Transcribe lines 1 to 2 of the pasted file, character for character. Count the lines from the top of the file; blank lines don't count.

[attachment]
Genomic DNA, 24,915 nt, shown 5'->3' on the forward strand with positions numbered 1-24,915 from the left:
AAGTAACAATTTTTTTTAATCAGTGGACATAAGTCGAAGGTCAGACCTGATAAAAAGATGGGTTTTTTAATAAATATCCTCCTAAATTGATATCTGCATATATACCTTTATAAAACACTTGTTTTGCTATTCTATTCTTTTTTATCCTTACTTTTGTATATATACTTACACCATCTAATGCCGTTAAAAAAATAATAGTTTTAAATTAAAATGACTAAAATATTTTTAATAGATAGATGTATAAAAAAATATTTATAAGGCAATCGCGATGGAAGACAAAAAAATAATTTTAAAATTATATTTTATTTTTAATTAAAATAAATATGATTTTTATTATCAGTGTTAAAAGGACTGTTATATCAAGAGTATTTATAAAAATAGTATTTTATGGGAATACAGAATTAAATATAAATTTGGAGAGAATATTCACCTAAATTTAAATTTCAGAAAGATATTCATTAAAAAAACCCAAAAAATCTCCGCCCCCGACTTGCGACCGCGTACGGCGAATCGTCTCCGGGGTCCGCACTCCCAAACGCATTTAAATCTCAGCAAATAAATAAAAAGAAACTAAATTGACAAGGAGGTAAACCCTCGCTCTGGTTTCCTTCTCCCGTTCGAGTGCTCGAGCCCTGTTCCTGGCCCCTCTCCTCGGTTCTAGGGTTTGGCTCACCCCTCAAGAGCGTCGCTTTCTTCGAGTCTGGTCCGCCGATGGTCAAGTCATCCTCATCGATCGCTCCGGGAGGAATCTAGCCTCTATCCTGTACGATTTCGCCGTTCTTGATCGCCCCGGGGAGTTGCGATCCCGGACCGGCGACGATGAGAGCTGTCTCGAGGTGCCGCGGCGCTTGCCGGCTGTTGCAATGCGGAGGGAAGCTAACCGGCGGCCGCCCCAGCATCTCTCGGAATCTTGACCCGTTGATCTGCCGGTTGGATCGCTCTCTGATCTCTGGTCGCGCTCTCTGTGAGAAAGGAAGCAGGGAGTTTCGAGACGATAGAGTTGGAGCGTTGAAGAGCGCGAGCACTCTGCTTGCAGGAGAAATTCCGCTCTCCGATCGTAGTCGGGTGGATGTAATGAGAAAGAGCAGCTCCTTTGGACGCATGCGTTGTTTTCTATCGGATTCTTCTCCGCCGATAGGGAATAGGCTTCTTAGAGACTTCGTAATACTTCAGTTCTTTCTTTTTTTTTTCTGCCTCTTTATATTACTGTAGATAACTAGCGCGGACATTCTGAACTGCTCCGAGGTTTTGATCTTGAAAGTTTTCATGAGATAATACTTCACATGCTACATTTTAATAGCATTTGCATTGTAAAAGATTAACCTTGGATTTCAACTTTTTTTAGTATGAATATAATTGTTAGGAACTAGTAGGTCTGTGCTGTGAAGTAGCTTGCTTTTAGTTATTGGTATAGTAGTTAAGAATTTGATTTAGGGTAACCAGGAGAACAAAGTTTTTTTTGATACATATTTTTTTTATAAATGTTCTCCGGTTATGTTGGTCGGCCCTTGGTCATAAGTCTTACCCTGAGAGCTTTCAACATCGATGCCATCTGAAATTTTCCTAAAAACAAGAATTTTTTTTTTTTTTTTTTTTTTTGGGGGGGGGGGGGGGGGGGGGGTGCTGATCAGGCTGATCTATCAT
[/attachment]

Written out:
Genomic DNA, 24,915 nt, shown 5'->3' on the forward strand with positions numbered 1-24,915 from the left:
AAGTAACAATTTTTTTTAATCAGTGGACATAAGTCGAAGGTCAGACCTGATAAAAAGATGGGTTTTTTAATAAATATCCTCCTAAATTGATATCTGCATATATACCTTTATAAAACACTTGTTTTGCTATTCTATTCTTTTTTATCCTTACTTTTGTATATATACTTACACCATCTAATGCCGTTAAAAAAATAATAGTTTTAAATTAAAATGACTAAAATATTTTTAATAGATAGATGTATAAAAAAATATTTATAAGGCAATCGCGATGGAAGACAAAAAAATAATTTTAAAATTATATTTTATTTTTAATTAAAATAAATATGATTTTTATTATCAGTGTTAAAAGGACTGTTATATCAAGAGTATTTATAAAAATAGTATTTTATGGGAATACAGAATTAAATATAAATTTGGAGAGAATATTCACCTAAATTTAAATTTCAGAAAGATATTCATTAAAAAAACCCAAAAAATCTCCGCCCCCGACTTGCGACCGCGTACGGCGAATCGTCTCCGGGGTCCGCACTCCCAAACGCATTTAAATCTCAGCAAATAAATAAAAAGAAACTAAATTGACAAGGAGGTAAACCCTCGCTCTGGTTTCCTTCTCCCGTTCGAGTGCTCGAGCCCTGTTCCTGGCCCCTCTCCTCGGTTCTAGGGTTTGGCTCACCCCTCAAGAGCGTCGCTTTCTTCGAGTCTGGTCCGCCGATGGTCAAGTCATCCTCATCGATCGCTCCGGGAGGAATCTAGCCTCTATCCTGTACGATTTCGCCGTTCTTGATCGCCCCGGGGAGTTGCGATCCCGGACCGGCGACGATGAGAGCTGTCTCGAGGTGCCGCGGCGCTTGCCGGCTGTTGCAATGCGGAGGGAAGCTAACCGGCGGCCGCCCCAGCATCTCTCGGAATCTTGACCCGTTGATCTGCCGGTTGGATCGCTCTCTGATCTCTGGTCGCGCTCTCTGTGAGAAAGGAAGCAGGGAGTTTCGAGACGATAGAGTTGGAGCGTTGAAGAGCGCGAGCACTCTGCTTGCAGGAGAAATTCCGCTCTCCGATCGTAGTCGGGTGGATGTAATGAGAAAGAGCAGCTCCTTTGGACGCATGCGTTGTTTTCTATCGGATTCTTCTCCGCCGATAGGGAATAGGCTTCTTAGAGACTTCGTAATACTTCAGTTCTTTCTTTTTTTTTTCTGCCTCTTTATATTACTGTAGATAACTAGCGCGGACATTCTGAACTGCTCCGAGGTTTTGATCTTGAAAGTTTTCATGAGATAATACTTCACATGCTACATTTTAATAGCATTTGCATTGTAAAAGATTAACCTTGGATTTCAACTTTTTTTAGTATGAATATAATTGTTAGGAACTAGTAGGTCTGTGCTGTGAAGTAGCTTGCTTTTAGTTATTGGTATAGTAGTTAAGAATTTGATTTAGGGTAACCAGGAGAACAAAGTTTTTTTTGATACATATTTTTTTTATAAATGTTCTCCGGTTATGTTGGTCGGCCCTTGGTCATAAGTCTTACCCTGAGAGCTTTCAACATCGATGCCATCTGAAATTTTCCTAAAAACAAGAATTTTTTTTTTTTTTTTTTTTTTTGGGGGGGGGGGGGGGGGGGGGGTGCTGATCAGGCTGATCTATCAT